Ben Zeter, a 2L from Albuquerque, N.M., is one of the students excited about the new Program of Study in Real Estate Law. He’s taking Dore’s Real Estate Transactions course this fall.
“Out West, land use and development – and all of the associated issues – are very important to people,” said Zeter, who wants to work in real estate in Phoenix after graduation. “Also, my grandparents were architects, so I grew up being fascinated by architecture and buildings.”
Harkesh Patel, a 2L from the Washington, D.C., area, is also taking Real Estate Transactions this fall. He said being raised in a fast-growing real estate market made him interested in the field.
“I always found myself asking questions about how transactions happen,” Patel said. “Over the next two years, I’ll be taking as many courses in the program as I can.”
Developing career paths for students to enter real estate, including placement in top law firms and with leading developers and other real estate professionals, is another goal of the program, Kelly said.
“A lot of Notre Dame alumni work in real estate, but real estate is pretty decentralized as an industry,” Kelly said. “You have to nurture these networks to get people placed.”
Program is a culmination
Although the Program of Study in Real Estate Law is new, it is not being built from scratch. Rather, it is a culmination of faculty expertise and activities that the Law School has developed over the years.
Notre Dame’s Clinical Law Center has assisted low-income South Bend residents with real estate matters such as mortgage foreclosures and predatory lending. James J. Kelly Jr., a clinical professor of law, co-chaired South Bend Mayor Pete Buttigieg’s Vacant & Abandoned Properties Task Force, which launched in 2013 and successfully met its goal of addressing 1,000 abandoned houses in 1,000 days through a combination of rehabilitation and demolition.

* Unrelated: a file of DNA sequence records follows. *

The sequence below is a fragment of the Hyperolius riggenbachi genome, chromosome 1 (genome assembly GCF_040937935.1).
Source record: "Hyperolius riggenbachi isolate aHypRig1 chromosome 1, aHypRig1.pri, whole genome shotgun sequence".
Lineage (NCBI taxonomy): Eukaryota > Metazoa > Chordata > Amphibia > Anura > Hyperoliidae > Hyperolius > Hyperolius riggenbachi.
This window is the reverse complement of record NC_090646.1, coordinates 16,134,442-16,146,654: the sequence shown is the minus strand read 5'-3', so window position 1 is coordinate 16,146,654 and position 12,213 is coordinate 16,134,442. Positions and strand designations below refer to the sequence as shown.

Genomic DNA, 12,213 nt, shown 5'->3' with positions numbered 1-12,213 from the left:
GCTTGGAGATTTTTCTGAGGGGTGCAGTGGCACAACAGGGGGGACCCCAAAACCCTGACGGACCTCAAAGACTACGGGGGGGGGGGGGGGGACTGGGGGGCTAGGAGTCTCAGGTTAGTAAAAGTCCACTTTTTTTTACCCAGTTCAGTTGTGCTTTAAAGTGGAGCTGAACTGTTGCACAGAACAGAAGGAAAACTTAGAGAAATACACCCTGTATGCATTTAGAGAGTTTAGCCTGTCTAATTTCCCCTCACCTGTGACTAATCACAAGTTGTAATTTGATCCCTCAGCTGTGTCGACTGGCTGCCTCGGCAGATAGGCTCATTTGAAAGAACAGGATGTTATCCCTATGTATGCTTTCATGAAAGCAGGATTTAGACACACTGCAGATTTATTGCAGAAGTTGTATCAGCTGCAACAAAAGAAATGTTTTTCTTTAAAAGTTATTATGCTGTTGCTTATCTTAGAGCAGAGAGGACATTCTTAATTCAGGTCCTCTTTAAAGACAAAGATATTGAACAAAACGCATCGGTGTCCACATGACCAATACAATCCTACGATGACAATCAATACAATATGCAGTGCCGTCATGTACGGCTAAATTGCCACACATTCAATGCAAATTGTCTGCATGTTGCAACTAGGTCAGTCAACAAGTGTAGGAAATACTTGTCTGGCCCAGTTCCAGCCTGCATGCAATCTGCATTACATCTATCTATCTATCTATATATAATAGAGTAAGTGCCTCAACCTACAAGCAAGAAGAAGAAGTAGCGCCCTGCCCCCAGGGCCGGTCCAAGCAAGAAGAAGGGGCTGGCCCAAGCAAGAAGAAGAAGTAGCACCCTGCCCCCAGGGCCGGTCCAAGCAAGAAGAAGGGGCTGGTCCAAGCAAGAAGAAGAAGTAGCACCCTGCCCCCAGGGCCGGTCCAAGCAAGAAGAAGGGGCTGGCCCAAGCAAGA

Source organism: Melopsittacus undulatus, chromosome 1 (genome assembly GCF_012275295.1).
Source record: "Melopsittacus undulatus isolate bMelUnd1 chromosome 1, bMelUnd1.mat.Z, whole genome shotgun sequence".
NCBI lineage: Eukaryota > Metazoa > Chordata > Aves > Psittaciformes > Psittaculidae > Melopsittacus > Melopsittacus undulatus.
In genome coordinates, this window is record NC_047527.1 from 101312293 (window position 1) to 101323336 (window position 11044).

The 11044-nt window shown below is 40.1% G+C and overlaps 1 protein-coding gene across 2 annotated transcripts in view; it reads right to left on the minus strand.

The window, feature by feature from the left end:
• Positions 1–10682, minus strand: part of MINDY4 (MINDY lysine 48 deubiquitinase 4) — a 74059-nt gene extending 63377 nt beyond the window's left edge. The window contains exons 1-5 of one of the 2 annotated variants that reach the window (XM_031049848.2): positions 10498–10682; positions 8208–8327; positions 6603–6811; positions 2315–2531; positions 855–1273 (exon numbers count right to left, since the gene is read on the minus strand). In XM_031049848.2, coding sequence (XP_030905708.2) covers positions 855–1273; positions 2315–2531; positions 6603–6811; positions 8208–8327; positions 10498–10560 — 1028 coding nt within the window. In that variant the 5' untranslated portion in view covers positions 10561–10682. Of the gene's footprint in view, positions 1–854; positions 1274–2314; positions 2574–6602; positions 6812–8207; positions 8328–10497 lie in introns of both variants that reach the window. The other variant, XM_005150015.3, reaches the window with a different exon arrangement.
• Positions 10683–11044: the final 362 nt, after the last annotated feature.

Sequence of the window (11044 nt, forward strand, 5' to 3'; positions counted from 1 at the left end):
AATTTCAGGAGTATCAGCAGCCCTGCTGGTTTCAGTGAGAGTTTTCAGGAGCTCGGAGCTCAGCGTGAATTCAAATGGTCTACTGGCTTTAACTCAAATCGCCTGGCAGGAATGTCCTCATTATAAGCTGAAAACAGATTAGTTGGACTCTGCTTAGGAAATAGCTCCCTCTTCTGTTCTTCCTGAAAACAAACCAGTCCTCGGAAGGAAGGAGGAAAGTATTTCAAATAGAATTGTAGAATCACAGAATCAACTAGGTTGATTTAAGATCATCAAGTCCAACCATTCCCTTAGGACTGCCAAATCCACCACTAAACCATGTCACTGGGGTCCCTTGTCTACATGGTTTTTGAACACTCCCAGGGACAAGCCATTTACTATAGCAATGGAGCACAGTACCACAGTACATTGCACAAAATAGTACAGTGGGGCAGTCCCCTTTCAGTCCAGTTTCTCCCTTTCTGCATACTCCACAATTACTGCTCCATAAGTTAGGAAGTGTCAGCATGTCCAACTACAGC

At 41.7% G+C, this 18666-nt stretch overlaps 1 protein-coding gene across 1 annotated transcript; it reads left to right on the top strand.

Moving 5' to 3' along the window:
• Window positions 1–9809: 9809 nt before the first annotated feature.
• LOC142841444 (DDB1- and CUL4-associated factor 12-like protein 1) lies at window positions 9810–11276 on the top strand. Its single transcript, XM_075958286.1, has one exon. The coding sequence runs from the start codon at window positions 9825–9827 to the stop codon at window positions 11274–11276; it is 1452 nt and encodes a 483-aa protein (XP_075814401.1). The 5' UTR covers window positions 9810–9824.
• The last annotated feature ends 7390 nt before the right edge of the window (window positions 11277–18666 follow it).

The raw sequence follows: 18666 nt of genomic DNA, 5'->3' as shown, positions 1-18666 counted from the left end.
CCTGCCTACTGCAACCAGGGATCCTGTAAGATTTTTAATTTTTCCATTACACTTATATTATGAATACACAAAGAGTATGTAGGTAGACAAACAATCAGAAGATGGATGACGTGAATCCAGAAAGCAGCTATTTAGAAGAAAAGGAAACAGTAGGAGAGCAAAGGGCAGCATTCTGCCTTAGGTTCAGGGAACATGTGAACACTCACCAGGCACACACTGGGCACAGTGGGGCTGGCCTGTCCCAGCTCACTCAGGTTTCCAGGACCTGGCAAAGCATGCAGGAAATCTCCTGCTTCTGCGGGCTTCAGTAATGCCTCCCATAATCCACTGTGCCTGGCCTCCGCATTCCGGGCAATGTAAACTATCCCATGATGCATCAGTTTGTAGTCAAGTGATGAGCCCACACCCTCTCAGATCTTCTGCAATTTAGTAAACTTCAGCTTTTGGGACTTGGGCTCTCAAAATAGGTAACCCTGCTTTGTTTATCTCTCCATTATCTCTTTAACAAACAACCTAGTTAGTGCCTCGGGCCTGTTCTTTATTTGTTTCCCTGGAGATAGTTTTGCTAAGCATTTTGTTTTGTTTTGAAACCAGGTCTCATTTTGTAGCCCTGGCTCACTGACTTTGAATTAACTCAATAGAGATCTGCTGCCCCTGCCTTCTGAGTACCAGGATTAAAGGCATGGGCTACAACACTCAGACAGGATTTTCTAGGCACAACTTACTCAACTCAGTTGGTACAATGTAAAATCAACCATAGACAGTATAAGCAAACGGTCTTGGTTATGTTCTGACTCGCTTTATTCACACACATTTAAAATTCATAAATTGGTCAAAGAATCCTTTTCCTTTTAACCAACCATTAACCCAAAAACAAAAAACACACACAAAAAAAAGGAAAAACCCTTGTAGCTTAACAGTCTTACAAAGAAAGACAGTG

The Law School’s faculty has produced a great deal of legal scholarship on real estate issues.
Some notable works include “Ordering the City: Land Use, Policing and the Restoration of Urban America,” written by Nicole Stelle Garnett, the John P. Murphy Foundation Professor of Law, and published in 2009 by Yale University Press, as well as “Law’s Environment: How the Law Shapes the Places We Live,” written by John Copeland Nagle, the John N. Matthews Professor of Law, and published in 2010 by Yale University Press. Another landmark book, “Lost Classroom, Lost Community: Catholic Schools’ Importance in Urban America,” published in 2014 by Chicago University Press, was a collaboration between Garnett and Margaret F. Brinig, the Fritz Duda Family Chair in Law.
The Law School has hosted several events related to real estate, too. For example, in 2013, Bank of America sponsored a conference called “Reimagining Homeownership.” The conference brought together leading scholars in law, economics, finance, sociology, and psychology, along with regulators and homebuilders as well as representatives from banking and affordable housing. They discussed the state of homeownership in the United States and the reforms needed in the residential real estate industry, especially in the wake of the financial and mortgage crisis.
“Real estate was important in the past. It is crucial today, and it will be critical going forward,” Kelly said. “That’s what makes this new program so exciting.”